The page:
Australian biotechnology company Soil Carbon Company (SCC) has secured Government backing to develop a new technology that will help Australian farms become more drought resilient.
SCC is developing a microbial treatment for seeds with the potential to increase the level of organic carbon in their soil – enabling the soils to retain more water and improving the ability of crops to withstand extreme weather conditions.
The treatment could also reduce the amount of nitrogenous fertiliser used in agricultural production, further reducing emissions.
Minister for Energy and Emissions Reduction Angus Taylor said the Government will support SCC with a $1.7 million investment through the Clean Energy Finance Corporation (CEFC) to develop new ways to improve soil quality and reduce emissions in the agricultural sector.
“Australian farmers have long played an important role in looking at new ways to reduce emissions through better land use,” Mr Taylor said.
“The Government is committed to supporting our farmers and agritech to develop innovative projects that will help to reduce emissions without driving up the cost of production or doing business.”
“This investment is yet another demonstration of our technology-not-taxes approach to reducing emissions.”
CEFC CEO Ian Learmonth said the SCC technology would not only offer Australian farmers another weapon in their battle against drought and extreme weather conditions, but would also contribute to lower greenhouse gas emissions.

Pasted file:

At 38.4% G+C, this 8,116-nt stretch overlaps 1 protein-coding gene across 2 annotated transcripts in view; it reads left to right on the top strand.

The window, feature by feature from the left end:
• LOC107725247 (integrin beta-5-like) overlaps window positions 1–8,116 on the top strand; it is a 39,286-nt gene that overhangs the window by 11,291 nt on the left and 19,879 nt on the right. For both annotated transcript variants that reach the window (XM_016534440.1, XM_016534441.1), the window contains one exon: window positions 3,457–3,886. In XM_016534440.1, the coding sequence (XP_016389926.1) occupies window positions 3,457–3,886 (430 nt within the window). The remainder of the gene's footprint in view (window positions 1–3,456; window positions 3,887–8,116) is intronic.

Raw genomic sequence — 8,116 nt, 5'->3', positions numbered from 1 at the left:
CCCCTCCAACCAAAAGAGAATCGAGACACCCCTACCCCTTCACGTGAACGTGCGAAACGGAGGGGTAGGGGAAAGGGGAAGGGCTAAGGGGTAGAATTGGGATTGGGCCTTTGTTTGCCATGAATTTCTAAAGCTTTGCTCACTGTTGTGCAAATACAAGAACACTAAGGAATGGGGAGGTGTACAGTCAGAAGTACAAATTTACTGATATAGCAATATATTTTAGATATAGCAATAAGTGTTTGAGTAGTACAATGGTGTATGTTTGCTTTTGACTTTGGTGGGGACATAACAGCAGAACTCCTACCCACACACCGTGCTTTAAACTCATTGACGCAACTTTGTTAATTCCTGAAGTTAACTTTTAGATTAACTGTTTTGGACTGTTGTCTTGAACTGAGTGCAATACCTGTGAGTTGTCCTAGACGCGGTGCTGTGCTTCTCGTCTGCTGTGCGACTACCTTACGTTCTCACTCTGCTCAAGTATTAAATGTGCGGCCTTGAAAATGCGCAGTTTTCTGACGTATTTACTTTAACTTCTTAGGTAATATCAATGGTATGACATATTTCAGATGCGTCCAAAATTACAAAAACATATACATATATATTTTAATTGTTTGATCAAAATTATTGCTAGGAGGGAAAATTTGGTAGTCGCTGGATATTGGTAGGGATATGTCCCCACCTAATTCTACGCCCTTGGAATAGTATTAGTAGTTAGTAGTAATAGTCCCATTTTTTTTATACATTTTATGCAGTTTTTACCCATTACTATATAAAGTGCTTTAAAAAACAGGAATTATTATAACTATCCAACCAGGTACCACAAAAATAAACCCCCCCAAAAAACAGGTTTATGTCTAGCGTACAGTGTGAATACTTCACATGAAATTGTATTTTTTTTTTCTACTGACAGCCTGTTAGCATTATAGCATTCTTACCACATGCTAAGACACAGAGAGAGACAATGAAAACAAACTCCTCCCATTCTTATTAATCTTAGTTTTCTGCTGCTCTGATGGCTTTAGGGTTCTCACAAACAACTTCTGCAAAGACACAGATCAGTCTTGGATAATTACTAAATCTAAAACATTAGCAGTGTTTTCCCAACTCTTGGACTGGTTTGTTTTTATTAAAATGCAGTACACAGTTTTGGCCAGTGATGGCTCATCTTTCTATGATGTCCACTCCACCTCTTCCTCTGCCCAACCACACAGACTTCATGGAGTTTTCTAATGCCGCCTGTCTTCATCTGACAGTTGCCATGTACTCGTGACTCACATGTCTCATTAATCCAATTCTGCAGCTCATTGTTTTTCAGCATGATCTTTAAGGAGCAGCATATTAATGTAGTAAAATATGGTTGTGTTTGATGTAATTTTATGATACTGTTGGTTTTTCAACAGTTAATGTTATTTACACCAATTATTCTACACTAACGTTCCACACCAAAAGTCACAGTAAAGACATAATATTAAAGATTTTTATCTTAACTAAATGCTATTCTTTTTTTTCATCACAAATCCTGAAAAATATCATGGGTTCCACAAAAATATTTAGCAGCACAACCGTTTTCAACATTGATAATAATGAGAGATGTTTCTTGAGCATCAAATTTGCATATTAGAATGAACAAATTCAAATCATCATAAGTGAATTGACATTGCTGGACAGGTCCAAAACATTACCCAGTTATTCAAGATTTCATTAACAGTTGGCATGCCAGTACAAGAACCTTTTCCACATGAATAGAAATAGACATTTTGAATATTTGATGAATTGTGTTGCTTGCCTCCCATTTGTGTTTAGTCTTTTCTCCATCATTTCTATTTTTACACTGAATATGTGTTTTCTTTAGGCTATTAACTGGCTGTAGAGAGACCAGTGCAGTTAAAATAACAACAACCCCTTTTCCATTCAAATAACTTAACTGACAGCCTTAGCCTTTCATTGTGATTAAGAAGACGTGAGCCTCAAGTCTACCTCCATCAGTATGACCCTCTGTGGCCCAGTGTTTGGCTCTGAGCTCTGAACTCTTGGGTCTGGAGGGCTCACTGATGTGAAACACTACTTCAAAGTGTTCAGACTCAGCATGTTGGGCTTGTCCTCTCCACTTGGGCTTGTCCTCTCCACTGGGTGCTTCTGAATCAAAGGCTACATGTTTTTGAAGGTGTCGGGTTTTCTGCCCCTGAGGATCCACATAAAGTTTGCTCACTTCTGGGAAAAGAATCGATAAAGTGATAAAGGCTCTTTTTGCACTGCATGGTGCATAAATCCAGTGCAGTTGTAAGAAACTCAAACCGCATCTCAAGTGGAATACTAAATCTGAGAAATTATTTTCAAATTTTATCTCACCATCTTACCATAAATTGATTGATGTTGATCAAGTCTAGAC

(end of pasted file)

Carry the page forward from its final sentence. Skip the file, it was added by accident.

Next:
“Australian farmers are keen early adopters of technology and look to science to improve the productivity of their land,” Mr Learmonth said.
“By increasing the amount of water that can be stored in soil, the SCC technology could significantly bolster crop health and drought resilience.”
“Healthier farms are also more valuable farms – by reducing fertiliser use, this technology could also help improve soil health and increase farm value.”
SCC co-founder and CEO Guy Hudson said: “Even small increases in organic carbon levels in soil can reduce atmospheric carbon dioxide and increase agricultural productivity.
“Carbon is difficult to store in soils in the long-term, it naturally reacts with oxygen or water and is released back into the atmosphere. Our technology aims to overcome this by storing the carbon in more stable forms.”
He said the technology also had the potential to offer ‘another revenue stream’ for farmers through carbon trading.
“Carbon offset trading has the potential to become one of the largest and most important markets in the world. We want to make sure farmers have the tools to add to this market and the platform to benefit from it,” Mr Hudson continued.
“To rapidly develop these markets, we need to bring together a cross-industry community with the goal of accelerating our transition to a low carbon economy. That’s why we are so excited to be working with the CEFC.”